I love this planning tip from Super Mario Bros creator, Shigeru Miyamoto:
When we’re doing an action game, we make the second level first. We begin making Level 1 once everything else is completed. via Glitter Beri
The first level of a Super Mario game is planned after the rest of the game is complete!
But of course this makes sense. The first step must set up the game’s unique challenges. And a designer can’t fully understand those challenges until they’ve been created.
The first level of a Mario Game is always iconic. It eases the player into a new world. There are chances to play with new power-ups, safely face dangers, and explore new skills.
Within seconds of playing the original Super Mario Bros, you have a chance to:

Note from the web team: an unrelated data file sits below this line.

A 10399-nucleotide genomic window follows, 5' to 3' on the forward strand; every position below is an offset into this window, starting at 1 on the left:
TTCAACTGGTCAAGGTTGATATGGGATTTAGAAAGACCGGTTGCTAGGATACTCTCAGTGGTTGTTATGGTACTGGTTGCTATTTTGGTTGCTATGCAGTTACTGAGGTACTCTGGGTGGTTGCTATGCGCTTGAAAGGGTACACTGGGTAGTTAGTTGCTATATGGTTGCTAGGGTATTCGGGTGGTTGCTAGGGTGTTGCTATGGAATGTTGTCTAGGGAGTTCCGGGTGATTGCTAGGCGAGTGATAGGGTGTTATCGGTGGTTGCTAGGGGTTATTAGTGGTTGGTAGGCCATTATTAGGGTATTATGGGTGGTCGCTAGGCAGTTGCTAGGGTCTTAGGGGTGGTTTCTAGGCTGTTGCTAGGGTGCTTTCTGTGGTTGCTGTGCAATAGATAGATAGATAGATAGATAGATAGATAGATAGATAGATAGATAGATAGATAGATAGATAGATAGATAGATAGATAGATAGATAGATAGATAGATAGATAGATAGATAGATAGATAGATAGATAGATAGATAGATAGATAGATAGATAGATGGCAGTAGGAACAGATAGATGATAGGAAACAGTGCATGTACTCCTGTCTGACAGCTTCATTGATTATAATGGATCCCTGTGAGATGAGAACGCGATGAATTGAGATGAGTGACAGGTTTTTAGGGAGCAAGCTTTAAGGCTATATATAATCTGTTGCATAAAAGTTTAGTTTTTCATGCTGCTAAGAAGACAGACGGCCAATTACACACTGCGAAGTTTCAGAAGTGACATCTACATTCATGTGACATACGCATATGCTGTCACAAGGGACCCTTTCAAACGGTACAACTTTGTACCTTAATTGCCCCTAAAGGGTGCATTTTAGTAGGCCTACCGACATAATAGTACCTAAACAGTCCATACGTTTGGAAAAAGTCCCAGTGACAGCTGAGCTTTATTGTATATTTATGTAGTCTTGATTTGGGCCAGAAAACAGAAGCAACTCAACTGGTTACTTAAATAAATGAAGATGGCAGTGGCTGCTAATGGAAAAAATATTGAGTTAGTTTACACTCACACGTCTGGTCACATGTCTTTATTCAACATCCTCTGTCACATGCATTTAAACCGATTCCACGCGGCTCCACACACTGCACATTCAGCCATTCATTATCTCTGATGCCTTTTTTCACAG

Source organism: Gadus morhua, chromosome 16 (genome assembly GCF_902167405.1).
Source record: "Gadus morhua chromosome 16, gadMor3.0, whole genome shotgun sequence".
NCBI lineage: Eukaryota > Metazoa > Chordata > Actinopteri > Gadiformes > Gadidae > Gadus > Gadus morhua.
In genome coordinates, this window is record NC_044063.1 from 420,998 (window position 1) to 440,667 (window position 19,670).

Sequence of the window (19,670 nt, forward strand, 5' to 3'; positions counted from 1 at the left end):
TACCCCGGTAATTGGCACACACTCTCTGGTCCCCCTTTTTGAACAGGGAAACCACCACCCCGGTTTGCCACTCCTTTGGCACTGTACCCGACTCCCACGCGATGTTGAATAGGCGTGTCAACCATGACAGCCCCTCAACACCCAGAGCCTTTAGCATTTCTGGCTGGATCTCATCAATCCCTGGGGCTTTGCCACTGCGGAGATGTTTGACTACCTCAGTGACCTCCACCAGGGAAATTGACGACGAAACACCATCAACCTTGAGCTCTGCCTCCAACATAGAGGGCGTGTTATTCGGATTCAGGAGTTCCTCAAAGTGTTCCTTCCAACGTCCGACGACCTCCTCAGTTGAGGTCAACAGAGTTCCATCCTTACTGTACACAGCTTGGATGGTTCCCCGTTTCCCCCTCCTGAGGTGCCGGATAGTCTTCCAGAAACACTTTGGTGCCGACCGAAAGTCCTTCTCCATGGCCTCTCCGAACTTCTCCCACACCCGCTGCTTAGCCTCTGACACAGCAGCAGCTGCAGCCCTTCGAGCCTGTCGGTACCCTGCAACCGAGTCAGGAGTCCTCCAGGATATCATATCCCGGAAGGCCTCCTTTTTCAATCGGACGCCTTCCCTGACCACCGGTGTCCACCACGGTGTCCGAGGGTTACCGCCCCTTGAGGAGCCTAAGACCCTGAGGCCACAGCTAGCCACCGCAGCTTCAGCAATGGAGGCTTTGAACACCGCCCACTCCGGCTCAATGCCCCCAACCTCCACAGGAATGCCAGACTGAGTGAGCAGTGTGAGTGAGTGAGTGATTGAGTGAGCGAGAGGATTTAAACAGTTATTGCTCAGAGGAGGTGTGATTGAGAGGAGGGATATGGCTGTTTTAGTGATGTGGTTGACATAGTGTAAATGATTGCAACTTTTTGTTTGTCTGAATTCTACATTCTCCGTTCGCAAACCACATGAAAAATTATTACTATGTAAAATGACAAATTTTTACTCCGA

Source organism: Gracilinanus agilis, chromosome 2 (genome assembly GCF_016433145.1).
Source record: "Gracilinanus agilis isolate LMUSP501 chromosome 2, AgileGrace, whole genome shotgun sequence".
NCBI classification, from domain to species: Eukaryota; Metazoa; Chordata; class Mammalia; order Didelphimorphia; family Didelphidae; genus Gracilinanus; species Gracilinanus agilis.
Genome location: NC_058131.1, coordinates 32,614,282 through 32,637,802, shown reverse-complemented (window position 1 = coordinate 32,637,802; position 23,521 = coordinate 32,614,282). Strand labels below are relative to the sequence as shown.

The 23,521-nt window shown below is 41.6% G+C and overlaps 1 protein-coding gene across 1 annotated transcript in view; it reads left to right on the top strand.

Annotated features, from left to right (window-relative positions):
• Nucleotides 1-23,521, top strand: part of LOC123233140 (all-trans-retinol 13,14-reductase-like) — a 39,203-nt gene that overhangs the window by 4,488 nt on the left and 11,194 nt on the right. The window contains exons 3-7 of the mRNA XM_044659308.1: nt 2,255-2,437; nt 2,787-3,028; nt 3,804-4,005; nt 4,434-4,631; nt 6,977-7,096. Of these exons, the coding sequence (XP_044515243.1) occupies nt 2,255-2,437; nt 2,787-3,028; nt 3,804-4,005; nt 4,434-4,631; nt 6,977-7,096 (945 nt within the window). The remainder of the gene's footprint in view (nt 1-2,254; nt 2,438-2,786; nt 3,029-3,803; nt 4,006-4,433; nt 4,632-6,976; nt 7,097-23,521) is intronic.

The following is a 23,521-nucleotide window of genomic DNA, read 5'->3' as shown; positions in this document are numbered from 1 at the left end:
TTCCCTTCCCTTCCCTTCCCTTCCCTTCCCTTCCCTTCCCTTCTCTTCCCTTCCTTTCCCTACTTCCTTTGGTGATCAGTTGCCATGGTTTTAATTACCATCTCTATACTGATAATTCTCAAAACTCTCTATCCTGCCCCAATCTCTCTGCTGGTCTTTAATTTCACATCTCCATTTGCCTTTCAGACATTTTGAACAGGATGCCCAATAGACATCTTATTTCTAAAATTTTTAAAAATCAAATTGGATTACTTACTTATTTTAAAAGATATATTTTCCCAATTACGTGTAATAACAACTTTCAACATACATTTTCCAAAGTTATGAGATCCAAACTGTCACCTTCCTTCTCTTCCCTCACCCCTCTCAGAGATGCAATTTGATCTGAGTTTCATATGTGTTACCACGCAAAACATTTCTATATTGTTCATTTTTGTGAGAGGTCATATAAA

- hit a question mark
- power up with a mushroom
- stomp on an enemy
- discover that the screen scrolls right, but not left
- touch an enemy and lose your power up
Many of the core elements of the game are explicitly introduced right away.
And of course, this variation on “backwards planning” also applies to creating the first lesson of a unit, or planning the first day of school, or picking the first task of the morning. Only after really understanding where a journey will take us, can we properly set up that first step.
The first step has to entice students and empower them, but not scare them away.
“Begin with the end in mind,” as Stephen Covey calls it in 7 Habits of Highly Effective People. Your students will experience a more thoughtful journey, and your planning will be less frantic since you know where you’re headed.